In general, I believe that the trend regarding stored procedures is to move away from them -- especially when architecting systems that need to be highly available and massively scalable. The trends you will find around these types of architectures are the use of microservices, the adoption of various types of horizontally scalable data platforms (Distributed SQL, NoSQL, ElasticSearch, Spark, Snowflake, etc.), and a general desire to decouple business logic from data operations.
I also believe that the potential pros that can be gained from the use of stored procedures can also be gained in other ways -- through the use of microservices and through good coding practices; however, the potential cons are much harder to overcome.
I am hesitant to go so far as to call stored procedures a “crutch.” But I do think that if a system architect were to adopt a policy of explicitly barring the use of stored procedures in favor of other mechanisms that support reuse and decoupling of data and logic concerns that it would be a decision I would consider healthy.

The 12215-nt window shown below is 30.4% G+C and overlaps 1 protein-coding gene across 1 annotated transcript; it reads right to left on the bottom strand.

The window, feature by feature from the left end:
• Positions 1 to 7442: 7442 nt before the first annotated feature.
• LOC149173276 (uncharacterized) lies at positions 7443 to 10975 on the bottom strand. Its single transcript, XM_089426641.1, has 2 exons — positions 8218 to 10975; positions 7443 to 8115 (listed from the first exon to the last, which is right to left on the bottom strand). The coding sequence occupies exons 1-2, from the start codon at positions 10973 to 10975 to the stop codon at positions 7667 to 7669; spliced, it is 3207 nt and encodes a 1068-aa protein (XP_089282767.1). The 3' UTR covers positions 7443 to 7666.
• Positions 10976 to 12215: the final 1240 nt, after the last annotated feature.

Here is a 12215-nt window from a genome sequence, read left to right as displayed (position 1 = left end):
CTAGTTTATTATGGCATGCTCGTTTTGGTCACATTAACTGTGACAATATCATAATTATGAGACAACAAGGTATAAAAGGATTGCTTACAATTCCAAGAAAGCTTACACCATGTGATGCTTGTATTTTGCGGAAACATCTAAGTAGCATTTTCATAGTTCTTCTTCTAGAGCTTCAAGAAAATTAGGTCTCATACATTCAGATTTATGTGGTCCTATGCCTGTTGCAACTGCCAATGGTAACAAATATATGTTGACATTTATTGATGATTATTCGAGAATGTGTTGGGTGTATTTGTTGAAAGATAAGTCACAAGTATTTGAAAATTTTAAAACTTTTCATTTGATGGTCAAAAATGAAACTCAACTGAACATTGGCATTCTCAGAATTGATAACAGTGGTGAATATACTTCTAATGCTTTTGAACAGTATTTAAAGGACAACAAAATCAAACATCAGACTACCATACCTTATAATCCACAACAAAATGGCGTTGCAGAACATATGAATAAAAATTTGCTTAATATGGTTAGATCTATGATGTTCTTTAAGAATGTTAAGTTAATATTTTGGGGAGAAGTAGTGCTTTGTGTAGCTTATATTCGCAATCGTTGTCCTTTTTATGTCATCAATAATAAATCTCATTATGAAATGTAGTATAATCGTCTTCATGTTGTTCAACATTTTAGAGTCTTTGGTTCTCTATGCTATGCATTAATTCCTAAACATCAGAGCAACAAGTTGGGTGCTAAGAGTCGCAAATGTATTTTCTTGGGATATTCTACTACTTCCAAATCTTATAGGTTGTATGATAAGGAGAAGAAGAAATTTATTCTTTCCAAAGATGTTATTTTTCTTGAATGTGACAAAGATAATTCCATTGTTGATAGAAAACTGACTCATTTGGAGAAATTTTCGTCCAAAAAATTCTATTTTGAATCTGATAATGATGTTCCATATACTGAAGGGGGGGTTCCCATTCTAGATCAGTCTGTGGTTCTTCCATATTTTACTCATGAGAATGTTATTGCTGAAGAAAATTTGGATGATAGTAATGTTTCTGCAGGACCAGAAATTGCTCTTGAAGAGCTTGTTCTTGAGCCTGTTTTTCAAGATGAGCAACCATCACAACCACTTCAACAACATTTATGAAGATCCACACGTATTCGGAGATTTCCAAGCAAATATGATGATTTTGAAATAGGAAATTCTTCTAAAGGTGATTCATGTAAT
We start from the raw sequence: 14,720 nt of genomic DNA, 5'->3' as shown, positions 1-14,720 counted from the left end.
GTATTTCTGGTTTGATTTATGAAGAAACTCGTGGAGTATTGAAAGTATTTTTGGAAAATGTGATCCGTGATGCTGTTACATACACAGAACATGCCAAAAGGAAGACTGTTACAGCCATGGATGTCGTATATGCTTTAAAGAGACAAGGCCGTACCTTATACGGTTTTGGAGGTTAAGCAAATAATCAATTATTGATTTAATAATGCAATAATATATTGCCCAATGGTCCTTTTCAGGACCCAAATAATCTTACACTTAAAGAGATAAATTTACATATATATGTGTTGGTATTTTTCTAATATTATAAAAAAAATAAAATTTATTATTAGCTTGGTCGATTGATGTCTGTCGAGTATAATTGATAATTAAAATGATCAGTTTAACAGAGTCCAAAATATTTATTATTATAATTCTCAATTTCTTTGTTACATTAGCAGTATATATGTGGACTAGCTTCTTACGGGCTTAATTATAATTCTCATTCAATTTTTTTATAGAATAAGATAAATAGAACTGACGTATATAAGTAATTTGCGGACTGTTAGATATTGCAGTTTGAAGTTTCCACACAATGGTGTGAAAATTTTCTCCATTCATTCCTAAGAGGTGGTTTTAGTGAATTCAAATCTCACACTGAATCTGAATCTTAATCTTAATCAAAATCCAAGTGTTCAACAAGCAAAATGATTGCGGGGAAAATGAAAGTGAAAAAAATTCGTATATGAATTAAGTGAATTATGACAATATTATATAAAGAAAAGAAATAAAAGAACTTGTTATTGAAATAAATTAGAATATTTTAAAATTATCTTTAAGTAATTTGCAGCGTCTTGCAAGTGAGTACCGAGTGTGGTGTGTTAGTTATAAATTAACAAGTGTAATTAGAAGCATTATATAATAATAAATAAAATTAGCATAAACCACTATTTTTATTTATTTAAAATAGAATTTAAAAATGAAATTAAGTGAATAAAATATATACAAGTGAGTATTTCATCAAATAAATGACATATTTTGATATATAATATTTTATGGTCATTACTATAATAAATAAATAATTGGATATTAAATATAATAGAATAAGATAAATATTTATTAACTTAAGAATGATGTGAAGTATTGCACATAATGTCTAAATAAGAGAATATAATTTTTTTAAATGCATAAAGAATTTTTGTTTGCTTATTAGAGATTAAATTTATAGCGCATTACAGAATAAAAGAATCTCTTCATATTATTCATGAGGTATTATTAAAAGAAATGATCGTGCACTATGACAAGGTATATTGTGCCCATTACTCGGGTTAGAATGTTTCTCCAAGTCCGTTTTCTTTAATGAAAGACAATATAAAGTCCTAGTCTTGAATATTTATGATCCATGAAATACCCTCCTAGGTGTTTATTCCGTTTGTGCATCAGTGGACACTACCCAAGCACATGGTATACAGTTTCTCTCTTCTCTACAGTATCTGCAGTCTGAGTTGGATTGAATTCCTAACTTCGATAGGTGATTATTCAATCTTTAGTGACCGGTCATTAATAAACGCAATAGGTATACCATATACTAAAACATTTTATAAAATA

Disclaimer: I work for Cockroach Labs and in CockroachDB, we don’t support stored procedures. The discussion around whether we should support stored procedures comes up fairly often. It would certainly make data migrations easier. And, for some of the reasons noted above in this article, stored procedures can certainly add some value. But for the most part, we seem to take the stance that most modern systems are not adopting stored procedures, and so, this feature never seems to get high enough prioritization to get done. Instead, we seem to take on features that enable adoption of the more forward-thinking trends (cloud native, microservices, containerization, serverless). We may support them in the future, and if we do, I hope we will put some guardrails around their usage to gently nudge users away from using them in potentially limiting ways.
Since the use of stored procedures is, as noted above, a bit of a religious war, I’d love to hear any comments you have on the pros and cons of stored procs and whether you think they are a tool that has a place in modern application architectures.